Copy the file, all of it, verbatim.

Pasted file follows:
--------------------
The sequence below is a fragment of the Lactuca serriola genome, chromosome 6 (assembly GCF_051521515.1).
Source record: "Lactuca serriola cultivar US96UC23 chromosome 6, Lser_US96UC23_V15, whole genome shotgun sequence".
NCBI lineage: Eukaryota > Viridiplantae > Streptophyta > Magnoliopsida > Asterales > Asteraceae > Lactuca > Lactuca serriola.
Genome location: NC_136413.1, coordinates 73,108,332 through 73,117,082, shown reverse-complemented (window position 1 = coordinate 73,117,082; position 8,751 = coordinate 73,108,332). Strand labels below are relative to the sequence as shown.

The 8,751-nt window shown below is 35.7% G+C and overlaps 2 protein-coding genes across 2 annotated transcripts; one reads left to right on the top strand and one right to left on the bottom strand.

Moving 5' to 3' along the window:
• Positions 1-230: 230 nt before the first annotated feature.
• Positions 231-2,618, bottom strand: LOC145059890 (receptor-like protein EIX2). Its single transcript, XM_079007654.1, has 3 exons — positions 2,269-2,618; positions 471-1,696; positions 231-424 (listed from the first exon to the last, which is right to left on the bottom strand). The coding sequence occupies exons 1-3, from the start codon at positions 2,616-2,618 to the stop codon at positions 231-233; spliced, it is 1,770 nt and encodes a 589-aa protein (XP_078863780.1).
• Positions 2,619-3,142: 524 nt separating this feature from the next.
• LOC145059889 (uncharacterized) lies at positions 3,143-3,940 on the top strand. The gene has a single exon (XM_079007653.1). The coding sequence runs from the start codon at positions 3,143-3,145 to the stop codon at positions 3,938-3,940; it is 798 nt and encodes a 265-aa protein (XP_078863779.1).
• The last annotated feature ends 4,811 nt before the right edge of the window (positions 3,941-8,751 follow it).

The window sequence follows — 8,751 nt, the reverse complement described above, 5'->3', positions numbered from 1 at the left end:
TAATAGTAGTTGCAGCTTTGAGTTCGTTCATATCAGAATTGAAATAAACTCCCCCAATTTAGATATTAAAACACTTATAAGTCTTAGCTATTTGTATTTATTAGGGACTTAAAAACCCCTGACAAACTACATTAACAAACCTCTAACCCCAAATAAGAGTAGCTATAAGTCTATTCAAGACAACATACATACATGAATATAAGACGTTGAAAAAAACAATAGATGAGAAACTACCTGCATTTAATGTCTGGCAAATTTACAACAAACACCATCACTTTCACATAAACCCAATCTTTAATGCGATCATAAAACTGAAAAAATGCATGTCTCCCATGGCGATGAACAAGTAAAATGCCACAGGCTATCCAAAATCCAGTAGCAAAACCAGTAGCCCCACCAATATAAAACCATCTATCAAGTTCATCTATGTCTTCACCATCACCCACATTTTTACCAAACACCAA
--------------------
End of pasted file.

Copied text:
The sequence below is a fragment of the Lactuca serriola genome, chromosome 6 (assembly GCF_051521515.1).
Source record: "Lactuca serriola cultivar US96UC23 chromosome 6, Lser_US96UC23_V15, whole genome shotgun sequence".
NCBI lineage: Eukaryota > Viridiplantae > Streptophyta > Magnoliopsida > Asterales > Asteraceae > Lactuca > Lactuca serriola.
Genome location: NC_136413.1, coordinates 73,108,332 through 73,117,082, shown reverse-complemented (window position 1 = coordinate 73,117,082; position 8,751 = coordinate 73,108,332). Strand labels below are relative to the sequence as shown.

The 8,751-nt window shown below is 35.7% G+C and overlaps 2 protein-coding genes across 2 annotated transcripts; one reads left to right on the top strand and one right to left on the bottom strand.

Moving 5' to 3' along the window:
• Positions 1-230: 230 nt before the first annotated feature.
• Positions 231-2,618, bottom strand: LOC145059890 (receptor-like protein EIX2). Its single transcript, XM_079007654.1, has 3 exons — positions 2,269-2,618; positions 471-1,696; positions 231-424 (listed from the first exon to the last, which is right to left on the bottom strand). The coding sequence occupies exons 1-3, from the start codon at positions 2,616-2,618 to the stop codon at positions 231-233; spliced, it is 1,770 nt and encodes a 589-aa protein (XP_078863780.1).
• Positions 2,619-3,142: 524 nt separating this feature from the next.
• LOC145059889 (uncharacterized) lies at positions 3,143-3,940 on the top strand. The gene has a single exon (XM_079007653.1). The coding sequence runs from the start codon at positions 3,143-3,145 to the stop codon at positions 3,938-3,940; it is 798 nt and encodes a 265-aa protein (XP_078863779.1).
• The last annotated feature ends 4,811 nt before the right edge of the window (positions 3,941-8,751 follow it).

The window sequence follows — 8,751 nt, the reverse complement described above, 5'->3', positions numbered from 1 at the left end:
TAATAGTAGTTGCAGCTTTGAGTTCGTTCATATCAGAATTGAAATAAACTCCCCCAATTTAGATATTAAAACACTTATAAGTCTTAGCTATTTGTATTTATTAGGGACTTAAAAACCCCTGACAAACTACATTAACAAACCTCTAACCCCAAATAAGAGTAGCTATAAGTCTATTCAAGACAACATACATACATGAATATAAGACGTTGAAAAAAACAATAGATGAGAAACTACCTGCATTTAATGTCTGGCAAATTTACAACAAACACCATCACTTTCACATAAACCCAATCTTTAATGCGATCATAAAACTGAAAAAATGCATGTCTCCCATGGCGATGAACAAGTAAAATGCCACAGGCTATCCAAAATCCAGTAGCAAAACCAGTAGCCCCACCAATATAAAACCATCTATCAAGTTCATCTATGTCTTCACCATCACCCACATTTTTACCAAACACCAA